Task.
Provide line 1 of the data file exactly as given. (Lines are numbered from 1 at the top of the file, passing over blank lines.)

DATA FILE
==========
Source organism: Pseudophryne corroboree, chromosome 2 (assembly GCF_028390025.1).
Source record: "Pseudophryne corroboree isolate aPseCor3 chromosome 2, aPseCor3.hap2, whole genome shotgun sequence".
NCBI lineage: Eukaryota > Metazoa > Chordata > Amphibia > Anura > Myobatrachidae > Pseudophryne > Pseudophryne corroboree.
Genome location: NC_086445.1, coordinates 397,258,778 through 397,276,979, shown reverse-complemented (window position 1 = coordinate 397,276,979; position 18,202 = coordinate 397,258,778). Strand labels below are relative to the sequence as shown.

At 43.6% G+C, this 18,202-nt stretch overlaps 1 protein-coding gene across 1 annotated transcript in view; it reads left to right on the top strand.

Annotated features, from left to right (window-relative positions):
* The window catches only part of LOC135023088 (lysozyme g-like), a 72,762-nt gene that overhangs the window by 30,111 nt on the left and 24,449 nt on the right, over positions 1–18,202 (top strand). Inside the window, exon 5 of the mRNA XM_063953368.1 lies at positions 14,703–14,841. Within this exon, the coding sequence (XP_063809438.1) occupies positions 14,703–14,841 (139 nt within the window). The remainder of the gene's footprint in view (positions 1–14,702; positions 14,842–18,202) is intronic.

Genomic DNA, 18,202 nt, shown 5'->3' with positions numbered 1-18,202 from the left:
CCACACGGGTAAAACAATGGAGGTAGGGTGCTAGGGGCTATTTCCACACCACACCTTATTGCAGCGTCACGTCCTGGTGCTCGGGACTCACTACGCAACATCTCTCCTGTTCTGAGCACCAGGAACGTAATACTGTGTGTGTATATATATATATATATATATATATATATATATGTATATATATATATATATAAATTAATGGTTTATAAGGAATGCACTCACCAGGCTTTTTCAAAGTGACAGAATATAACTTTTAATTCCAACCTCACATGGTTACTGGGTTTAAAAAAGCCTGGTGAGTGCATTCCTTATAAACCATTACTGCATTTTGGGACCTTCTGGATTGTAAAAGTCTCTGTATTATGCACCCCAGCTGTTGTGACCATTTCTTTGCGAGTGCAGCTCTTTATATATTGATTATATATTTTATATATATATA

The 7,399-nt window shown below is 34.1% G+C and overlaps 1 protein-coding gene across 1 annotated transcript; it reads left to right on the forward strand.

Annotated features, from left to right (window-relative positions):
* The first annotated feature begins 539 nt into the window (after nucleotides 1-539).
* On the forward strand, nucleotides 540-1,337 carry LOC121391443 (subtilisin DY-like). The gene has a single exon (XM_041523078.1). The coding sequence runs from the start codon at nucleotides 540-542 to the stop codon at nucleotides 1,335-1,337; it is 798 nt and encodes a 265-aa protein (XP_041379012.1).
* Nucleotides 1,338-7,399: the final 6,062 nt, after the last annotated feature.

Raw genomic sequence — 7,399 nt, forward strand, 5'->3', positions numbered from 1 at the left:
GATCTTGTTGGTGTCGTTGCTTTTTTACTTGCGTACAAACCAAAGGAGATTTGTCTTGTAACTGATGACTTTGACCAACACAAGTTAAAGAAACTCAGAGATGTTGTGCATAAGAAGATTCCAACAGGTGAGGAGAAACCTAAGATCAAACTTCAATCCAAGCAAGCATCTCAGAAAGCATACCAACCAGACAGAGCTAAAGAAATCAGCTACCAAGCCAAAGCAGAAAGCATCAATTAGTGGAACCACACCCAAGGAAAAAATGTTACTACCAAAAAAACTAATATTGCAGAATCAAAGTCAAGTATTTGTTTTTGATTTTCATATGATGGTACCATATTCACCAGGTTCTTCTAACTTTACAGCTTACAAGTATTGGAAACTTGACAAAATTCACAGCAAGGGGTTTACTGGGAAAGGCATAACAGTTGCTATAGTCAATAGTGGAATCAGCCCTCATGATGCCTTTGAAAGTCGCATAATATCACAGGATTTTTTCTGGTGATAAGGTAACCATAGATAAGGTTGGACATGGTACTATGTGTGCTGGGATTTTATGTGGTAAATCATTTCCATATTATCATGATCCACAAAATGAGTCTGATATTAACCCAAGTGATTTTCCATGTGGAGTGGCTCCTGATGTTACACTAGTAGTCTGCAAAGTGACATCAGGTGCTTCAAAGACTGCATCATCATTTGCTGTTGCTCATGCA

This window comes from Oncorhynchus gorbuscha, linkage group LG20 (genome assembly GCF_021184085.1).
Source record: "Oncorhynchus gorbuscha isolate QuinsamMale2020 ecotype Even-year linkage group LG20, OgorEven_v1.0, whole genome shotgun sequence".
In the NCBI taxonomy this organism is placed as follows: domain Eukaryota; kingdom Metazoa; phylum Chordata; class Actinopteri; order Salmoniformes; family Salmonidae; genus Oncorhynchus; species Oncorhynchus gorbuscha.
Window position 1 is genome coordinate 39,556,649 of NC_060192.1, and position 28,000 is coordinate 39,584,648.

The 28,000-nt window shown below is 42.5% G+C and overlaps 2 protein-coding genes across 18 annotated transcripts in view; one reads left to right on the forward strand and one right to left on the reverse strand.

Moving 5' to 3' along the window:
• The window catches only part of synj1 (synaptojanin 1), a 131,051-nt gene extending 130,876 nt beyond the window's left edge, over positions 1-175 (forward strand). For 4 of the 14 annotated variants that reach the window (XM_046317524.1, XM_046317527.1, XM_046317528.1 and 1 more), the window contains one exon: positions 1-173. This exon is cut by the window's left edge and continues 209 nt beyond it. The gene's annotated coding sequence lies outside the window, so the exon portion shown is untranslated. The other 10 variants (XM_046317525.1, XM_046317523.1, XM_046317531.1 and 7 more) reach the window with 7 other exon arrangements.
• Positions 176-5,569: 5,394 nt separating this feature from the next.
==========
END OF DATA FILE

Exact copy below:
Source organism: Pseudophryne corroboree, chromosome 2 (assembly GCF_028390025.1).